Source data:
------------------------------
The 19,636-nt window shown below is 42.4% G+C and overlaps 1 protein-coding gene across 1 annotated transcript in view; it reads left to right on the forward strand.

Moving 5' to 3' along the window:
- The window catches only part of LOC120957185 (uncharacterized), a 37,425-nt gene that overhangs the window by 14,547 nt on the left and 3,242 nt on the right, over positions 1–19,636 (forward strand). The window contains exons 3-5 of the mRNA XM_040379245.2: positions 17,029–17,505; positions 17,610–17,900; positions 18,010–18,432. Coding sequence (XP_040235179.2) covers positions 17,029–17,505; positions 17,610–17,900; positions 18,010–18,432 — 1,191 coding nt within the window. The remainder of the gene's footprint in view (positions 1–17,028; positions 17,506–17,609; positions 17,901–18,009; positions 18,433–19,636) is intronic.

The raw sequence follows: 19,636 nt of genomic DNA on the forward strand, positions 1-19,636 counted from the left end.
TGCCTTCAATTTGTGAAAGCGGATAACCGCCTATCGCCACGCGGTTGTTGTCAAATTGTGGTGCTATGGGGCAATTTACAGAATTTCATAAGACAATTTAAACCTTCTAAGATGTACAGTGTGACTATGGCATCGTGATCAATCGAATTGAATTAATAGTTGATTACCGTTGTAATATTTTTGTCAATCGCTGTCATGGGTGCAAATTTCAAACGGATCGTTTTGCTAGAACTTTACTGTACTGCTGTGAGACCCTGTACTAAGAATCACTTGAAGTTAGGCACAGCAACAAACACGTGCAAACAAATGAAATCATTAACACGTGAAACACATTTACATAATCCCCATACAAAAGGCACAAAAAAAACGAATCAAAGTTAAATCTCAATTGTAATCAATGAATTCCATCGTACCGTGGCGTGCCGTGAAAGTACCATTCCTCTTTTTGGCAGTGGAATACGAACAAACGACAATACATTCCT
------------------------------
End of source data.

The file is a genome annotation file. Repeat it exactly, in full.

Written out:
The 19,636-nt window shown below is 42.4% G+C and overlaps 1 protein-coding gene across 1 annotated transcript in view; it reads left to right on the forward strand.

Moving 5' to 3' along the window:
- The window catches only part of LOC120957185 (uncharacterized), a 37,425-nt gene that overhangs the window by 14,547 nt on the left and 3,242 nt on the right, over positions 1–19,636 (forward strand). The window contains exons 3-5 of the mRNA XM_040379245.2: positions 17,029–17,505; positions 17,610–17,900; positions 18,010–18,432. Coding sequence (XP_040235179.2) covers positions 17,029–17,505; positions 17,610–17,900; positions 18,010–18,432 — 1,191 coding nt within the window. The remainder of the gene's footprint in view (positions 1–17,028; positions 17,506–17,609; positions 17,901–18,009; positions 18,433–19,636) is intronic.

The raw sequence follows: 19,636 nt of genomic DNA on the forward strand, positions 1-19,636 counted from the left end.
TGCCTTCAATTTGTGAAAGCGGATAACCGCCTATCGCCACGCGGTTGTTGTCAAATTGTGGTGCTATGGGGCAATTTACAGAATTTCATAAGACAATTTAAACCTTCTAAGATGTACAGTGTGACTATGGCATCGTGATCAATCGAATTGAATTAATAGTTGATTACCGTTGTAATATTTTTGTCAATCGCTGTCATGGGTGCAAATTTCAAACGGATCGTTTTGCTAGAACTTTACTGTACTGCTGTGAGACCCTGTACTAAGAATCACTTGAAGTTAGGCACAGCAACAAACACGTGCAAACAAATGAAATCATTAACACGTGAAACACATTTACATAATCCCCATACAAAAGGCACAAAAAAAACGAATCAAAGTTAAATCTCAATTGTAATCAATGAATTCCATCGTACCGTGGCGTGCCGTGAAAGTACCATTCCTCTTTTTGGCAGTGGAATACGAACAAACGACAATACATTCCT